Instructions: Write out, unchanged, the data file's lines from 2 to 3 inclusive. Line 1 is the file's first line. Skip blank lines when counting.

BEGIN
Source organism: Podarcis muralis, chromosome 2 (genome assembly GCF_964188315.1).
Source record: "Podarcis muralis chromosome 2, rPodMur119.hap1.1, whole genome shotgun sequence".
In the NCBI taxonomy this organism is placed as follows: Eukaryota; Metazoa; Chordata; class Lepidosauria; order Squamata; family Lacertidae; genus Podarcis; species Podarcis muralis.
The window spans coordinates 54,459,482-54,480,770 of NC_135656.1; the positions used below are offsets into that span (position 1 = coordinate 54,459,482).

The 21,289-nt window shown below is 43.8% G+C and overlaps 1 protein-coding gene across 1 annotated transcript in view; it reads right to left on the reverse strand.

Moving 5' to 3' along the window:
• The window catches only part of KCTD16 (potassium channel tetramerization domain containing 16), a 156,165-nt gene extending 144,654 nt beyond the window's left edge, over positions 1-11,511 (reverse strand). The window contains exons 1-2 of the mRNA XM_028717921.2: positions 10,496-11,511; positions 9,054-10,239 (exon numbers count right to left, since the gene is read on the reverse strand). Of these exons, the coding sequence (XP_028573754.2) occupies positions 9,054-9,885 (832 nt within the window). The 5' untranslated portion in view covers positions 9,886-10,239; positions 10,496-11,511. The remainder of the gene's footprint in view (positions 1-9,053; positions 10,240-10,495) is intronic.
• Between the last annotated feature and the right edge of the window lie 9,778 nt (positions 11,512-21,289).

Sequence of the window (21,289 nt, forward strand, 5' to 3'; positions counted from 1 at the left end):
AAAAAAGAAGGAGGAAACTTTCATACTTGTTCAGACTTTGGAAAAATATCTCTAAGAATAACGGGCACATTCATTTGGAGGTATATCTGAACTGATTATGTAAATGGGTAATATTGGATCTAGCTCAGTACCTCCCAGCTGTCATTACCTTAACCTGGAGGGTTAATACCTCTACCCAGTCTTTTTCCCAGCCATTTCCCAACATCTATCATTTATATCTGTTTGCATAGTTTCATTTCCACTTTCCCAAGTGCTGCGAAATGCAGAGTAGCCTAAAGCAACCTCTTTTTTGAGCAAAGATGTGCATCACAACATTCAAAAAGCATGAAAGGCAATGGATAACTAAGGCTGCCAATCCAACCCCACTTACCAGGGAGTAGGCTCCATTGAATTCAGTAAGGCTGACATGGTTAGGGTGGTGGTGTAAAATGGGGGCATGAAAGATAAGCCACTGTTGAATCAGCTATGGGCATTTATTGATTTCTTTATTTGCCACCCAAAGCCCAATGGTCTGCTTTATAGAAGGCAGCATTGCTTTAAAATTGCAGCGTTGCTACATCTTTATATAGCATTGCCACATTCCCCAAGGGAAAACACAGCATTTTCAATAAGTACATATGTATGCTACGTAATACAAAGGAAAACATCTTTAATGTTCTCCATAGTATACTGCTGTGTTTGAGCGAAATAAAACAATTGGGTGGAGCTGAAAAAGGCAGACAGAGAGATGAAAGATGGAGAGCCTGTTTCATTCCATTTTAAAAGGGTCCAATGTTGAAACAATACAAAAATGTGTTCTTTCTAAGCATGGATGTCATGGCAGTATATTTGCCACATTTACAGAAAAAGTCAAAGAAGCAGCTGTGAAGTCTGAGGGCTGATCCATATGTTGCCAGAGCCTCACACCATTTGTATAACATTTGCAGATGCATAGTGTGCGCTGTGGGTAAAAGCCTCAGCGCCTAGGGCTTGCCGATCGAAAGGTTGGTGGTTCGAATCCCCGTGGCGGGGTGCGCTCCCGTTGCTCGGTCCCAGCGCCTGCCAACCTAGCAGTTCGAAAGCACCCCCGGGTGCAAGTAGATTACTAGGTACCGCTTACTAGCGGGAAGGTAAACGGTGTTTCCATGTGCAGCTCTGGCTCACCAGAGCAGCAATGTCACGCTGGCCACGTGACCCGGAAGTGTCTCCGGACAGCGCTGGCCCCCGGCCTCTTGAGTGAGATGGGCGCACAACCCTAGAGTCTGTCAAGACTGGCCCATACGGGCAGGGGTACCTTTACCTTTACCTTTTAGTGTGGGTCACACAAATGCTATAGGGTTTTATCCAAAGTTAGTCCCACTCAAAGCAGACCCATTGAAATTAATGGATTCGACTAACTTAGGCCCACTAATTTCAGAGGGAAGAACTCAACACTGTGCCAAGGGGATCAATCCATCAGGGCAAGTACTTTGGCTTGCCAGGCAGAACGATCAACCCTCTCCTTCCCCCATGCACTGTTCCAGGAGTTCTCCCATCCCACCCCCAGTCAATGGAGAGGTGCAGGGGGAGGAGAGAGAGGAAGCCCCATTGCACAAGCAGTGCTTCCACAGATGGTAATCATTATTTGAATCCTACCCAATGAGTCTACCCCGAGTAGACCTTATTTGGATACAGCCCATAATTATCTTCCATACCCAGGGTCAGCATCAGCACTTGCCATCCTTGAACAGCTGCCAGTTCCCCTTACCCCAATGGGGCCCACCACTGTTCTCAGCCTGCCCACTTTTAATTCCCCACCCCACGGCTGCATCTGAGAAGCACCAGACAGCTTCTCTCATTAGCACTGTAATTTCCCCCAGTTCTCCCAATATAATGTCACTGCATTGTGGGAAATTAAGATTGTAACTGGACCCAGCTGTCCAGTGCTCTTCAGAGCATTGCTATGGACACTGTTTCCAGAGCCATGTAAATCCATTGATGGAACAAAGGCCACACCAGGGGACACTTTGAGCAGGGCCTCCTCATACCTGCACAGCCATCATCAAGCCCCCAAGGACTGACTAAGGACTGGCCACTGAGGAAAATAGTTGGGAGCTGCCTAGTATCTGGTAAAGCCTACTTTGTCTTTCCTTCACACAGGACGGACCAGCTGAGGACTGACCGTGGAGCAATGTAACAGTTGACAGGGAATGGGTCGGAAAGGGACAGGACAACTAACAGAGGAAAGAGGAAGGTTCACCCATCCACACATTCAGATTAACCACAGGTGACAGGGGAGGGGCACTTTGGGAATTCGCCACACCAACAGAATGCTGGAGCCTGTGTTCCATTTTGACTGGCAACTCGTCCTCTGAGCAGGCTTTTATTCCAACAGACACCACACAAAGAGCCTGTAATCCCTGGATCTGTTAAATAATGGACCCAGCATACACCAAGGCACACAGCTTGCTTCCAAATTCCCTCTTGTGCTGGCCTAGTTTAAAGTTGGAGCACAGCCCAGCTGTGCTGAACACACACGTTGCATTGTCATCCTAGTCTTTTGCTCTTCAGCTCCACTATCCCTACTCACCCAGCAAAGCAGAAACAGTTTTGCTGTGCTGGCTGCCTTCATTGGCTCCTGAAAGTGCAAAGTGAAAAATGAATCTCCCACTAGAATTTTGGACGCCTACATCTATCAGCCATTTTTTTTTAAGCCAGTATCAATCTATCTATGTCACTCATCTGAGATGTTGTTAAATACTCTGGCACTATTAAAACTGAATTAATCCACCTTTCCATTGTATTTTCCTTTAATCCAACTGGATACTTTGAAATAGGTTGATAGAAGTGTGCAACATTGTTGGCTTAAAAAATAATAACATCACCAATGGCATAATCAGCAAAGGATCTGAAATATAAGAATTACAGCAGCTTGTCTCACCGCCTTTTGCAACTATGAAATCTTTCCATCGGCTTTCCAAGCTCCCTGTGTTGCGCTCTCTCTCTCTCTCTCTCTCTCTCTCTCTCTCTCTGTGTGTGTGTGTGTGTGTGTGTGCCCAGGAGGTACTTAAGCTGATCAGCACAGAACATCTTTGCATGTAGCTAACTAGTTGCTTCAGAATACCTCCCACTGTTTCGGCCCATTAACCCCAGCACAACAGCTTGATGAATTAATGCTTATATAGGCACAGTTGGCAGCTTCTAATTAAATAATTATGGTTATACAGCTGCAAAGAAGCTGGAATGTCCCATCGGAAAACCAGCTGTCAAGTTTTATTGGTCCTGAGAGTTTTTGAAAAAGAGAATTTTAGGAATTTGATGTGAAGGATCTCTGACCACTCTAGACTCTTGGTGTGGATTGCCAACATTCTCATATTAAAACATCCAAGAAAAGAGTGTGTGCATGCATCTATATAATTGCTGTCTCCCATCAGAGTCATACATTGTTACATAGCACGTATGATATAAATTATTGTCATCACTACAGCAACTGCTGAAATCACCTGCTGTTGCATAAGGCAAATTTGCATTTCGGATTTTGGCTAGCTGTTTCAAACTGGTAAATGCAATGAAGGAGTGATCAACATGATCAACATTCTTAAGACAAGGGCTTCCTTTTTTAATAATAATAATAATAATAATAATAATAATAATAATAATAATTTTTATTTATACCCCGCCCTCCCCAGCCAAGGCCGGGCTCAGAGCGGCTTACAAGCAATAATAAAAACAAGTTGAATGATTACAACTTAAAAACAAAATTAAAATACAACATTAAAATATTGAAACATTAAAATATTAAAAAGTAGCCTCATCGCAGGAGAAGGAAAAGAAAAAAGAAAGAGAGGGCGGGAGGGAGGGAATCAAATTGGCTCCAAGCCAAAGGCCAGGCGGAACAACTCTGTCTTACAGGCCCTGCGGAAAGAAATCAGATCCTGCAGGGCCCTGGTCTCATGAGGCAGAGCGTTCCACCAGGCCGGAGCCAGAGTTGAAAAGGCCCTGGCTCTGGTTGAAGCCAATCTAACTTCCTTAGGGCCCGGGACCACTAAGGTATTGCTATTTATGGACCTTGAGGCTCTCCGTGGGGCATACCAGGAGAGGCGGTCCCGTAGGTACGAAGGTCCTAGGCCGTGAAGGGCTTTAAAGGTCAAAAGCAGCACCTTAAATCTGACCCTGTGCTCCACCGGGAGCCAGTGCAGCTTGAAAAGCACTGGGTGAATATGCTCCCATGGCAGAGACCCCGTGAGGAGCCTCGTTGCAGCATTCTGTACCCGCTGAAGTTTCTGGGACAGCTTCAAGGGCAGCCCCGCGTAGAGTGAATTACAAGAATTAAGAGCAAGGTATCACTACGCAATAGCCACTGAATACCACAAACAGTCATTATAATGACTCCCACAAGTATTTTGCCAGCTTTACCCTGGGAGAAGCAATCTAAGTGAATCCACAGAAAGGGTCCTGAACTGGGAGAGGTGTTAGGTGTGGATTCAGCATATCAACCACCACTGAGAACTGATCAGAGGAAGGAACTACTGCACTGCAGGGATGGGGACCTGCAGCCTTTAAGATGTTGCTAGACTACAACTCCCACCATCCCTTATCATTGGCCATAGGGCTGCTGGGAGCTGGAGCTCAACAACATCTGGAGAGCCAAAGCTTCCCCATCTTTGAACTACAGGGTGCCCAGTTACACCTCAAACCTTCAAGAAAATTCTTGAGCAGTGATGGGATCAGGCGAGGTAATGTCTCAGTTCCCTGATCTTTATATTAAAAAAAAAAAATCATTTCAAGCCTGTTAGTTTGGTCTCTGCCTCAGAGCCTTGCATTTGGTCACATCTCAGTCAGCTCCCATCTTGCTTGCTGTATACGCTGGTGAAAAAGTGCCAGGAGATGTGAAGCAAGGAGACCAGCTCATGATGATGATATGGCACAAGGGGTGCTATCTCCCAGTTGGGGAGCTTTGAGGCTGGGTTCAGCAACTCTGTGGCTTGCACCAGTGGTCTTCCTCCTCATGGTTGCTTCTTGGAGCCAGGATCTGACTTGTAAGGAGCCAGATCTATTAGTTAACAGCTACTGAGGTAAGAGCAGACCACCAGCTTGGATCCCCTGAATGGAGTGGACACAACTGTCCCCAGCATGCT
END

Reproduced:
Source record: "Podarcis muralis chromosome 2, rPodMur119.hap1.1, whole genome shotgun sequence".
In the NCBI taxonomy this organism is placed as follows: Eukaryota; Metazoa; Chordata; class Lepidosauria; order Squamata; family Lacertidae; genus Podarcis; species Podarcis muralis.